Nuclear in China and India
I was researching for the video on future energy sources for China and India and came across these nifty reports:
1. Mainland China has eleven nuclear power reactors in commercial operation, six under construction, and several more about to start construction.
2. Additional reactors are planned, including some of the world’s most advanced, to give a sixfold increase in nuclear capacity to at least 50 GWe or possibly to 60 GWe by 2020 and then a further three to fourfold increase to 120-160 GWe by 2030.
3. The country aims to become self-sufficient in reactor design and construction, as well as other aspects of the fuel cycle.
4. Electricity demand is growing very rapidly.
5. Mainland China is starting to rely heavily on imported uranium to fuel its nuclear power program.
6. India has a flourishing and largely indigenous nuclear power program and expects to have 20,000 MWe nuclear capacity on line by 2020. It aims to supply 25% of electricity from nuclear power by 2050.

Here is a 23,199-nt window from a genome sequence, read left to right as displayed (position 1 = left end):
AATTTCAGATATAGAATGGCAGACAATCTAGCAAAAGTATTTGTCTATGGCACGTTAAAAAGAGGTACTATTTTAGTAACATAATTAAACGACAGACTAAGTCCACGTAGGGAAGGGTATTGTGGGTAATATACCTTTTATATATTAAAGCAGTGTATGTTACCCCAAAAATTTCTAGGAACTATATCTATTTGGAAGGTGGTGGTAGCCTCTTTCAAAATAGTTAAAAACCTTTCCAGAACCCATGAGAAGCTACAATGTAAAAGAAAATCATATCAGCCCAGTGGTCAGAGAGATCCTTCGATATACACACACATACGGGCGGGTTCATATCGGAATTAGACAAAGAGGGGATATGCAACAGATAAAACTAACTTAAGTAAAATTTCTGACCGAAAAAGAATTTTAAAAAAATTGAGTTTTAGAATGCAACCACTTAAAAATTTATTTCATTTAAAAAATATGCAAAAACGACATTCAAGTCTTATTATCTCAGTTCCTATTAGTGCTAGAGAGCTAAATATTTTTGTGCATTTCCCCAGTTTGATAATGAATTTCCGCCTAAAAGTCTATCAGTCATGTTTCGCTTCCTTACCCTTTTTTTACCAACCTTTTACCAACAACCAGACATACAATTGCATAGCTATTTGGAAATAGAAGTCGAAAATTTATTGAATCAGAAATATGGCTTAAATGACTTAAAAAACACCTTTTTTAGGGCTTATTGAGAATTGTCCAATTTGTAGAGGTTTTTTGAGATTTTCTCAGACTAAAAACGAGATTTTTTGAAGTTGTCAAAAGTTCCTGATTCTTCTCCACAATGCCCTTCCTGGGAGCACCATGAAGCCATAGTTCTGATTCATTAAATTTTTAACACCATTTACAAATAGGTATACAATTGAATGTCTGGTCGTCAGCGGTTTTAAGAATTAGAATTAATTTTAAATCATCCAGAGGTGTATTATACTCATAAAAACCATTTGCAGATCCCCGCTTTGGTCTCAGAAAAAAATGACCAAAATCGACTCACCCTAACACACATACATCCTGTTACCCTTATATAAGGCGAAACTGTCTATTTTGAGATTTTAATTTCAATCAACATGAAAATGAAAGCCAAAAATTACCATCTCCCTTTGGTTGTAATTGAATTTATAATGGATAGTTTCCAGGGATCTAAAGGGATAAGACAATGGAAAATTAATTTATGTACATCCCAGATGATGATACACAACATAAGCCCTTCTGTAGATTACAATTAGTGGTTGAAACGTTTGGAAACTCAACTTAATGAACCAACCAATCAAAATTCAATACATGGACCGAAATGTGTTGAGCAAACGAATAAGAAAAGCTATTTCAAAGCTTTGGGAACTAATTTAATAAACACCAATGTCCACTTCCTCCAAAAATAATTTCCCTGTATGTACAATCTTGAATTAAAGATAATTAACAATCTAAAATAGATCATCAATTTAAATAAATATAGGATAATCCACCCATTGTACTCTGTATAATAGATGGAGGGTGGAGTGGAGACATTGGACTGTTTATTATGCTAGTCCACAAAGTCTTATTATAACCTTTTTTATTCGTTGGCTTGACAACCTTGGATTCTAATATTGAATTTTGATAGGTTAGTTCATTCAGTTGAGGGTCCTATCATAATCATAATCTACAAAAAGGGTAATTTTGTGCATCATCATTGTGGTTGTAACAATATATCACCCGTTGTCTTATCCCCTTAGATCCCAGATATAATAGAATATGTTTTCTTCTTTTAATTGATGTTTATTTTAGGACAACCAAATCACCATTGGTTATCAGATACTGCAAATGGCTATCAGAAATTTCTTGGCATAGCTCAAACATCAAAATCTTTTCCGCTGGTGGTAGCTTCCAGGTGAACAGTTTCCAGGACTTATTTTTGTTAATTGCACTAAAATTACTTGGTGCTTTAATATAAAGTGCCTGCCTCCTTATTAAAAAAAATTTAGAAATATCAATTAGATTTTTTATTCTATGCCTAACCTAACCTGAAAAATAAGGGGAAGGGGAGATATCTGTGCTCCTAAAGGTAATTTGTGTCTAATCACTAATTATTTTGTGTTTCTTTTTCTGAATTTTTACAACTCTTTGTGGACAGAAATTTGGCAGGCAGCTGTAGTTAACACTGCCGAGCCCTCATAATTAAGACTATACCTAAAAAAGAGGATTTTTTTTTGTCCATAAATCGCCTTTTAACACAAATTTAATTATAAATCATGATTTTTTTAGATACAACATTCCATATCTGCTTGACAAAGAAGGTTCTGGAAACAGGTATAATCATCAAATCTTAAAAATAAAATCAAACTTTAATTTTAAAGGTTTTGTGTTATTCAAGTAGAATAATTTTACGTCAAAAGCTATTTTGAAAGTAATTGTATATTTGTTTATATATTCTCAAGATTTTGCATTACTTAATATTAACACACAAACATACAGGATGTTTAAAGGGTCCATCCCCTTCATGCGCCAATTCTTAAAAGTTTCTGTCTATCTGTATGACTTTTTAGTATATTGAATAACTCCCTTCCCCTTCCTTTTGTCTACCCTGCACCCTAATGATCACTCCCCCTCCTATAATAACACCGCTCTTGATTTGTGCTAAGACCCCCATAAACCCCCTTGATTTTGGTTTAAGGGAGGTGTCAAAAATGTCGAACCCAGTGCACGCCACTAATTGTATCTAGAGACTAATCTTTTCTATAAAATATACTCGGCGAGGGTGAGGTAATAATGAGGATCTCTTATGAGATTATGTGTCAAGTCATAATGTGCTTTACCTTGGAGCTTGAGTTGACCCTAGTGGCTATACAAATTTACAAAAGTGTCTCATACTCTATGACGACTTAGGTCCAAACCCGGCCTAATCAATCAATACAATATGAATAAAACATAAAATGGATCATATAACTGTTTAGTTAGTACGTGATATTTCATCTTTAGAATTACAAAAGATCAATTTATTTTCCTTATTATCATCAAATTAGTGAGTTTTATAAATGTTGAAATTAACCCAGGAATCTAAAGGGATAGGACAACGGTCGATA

7. Because India is outside the Nuclear Non-Proliferation Treaty, due to its weapons program, it has been for 34 years largely excluded from trade in nuclear plant or materials, which has hampered its development of civil nuclear energy.
8. Due to these trade bans and lack of indigenous uranium, India has uniquely been developing a nuclear fuel cycle to exploit its reserves of thorium.
9. From 2008, foreign technology and fuel are expected to boost India’s nuclear power plans considerably.